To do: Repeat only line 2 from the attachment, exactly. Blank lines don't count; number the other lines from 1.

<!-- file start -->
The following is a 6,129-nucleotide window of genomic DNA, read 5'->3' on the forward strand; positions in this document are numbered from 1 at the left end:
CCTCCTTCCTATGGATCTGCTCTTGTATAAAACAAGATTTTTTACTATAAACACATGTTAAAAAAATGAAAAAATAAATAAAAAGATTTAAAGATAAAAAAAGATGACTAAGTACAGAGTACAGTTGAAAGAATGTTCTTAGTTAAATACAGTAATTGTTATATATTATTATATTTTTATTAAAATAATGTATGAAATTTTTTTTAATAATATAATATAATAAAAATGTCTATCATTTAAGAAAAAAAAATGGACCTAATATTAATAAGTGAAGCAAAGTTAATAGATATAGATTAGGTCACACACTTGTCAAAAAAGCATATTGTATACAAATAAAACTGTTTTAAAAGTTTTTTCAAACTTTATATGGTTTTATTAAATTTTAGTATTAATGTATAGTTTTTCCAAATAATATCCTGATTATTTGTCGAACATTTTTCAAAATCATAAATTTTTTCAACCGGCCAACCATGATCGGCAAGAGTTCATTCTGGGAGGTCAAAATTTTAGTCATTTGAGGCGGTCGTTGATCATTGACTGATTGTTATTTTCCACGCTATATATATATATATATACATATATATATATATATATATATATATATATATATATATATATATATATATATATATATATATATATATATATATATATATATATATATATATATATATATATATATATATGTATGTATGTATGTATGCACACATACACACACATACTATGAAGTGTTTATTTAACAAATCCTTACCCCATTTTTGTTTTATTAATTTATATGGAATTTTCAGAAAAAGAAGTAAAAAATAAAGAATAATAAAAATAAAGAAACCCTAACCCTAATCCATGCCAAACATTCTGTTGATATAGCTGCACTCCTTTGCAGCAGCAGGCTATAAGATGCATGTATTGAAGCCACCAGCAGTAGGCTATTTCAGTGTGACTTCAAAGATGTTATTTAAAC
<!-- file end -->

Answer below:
CCTCCTTCCTATGGATCTGCTCTTGTATAAAACAAGATTTTTTACTATAAACACATGTTAAAAAAATGAAAAAATAAATAAAAAGATTTAAAGATAAAAAAAGATGACTAAGTACAGAGTACAGTTGAAAGAATGTTCTTAGTTAAATACAGTAATTGTTATATATTATTATATTTTTATTAAAATAATGTATGAAATTTTTTTTAATAATATAATATAATAAAAATGTCTATCATTTAAGAAAAAAAAATGGACCTAATATTAATAAGTGAAGCAAAGTTAATAGATATAGATTAGGTCACACACTTGTCAAAAAAGCATATTGTATACAAATAAAACTGTTTTAAAAGTTTTTTCAAACTTTATATGGTTTTATTAAATTTTAGTATTAATGTATAGTTTTTCCAAATAATATCCTGATTATTTGTCGAACATTTTTCAAAATCATAAATTTTTTCAACCGGCCAACCATGATCGGCAAGAGTTCATTCTGGGAGGTCAAAATTTTAGTCATTTGAGGCGGTCGTTGATCATTGACTGATTGTTATTTTCCACGCTATATATATATATATATACATATATATATATATATATATATATATATATATATATATATATATATATATATATATATATATATATATATATATATATATATATATATATATATATATATATATATATATGTATGTATGTATGTATGCACACATACACACACATACTATGAAGTGTTTATTTAACAAATCCTTACCCCATTTTTGTTTTATTAATTTATATGGAATTTTCAGAAAAAGAAGTAAAAAATAAAGAATAATAAAAATAAAGAAACCCTAACCCTAATCCATGCCAAACATTCTGTTGATATAGCTGCACTCCTTTGCAGCAGCAGGCTATAAGATGCATGTATTGAAGCCACCAGCAGTAGGCTATTTCAGTGTGACTTCAAAGATGTTATTTAAAC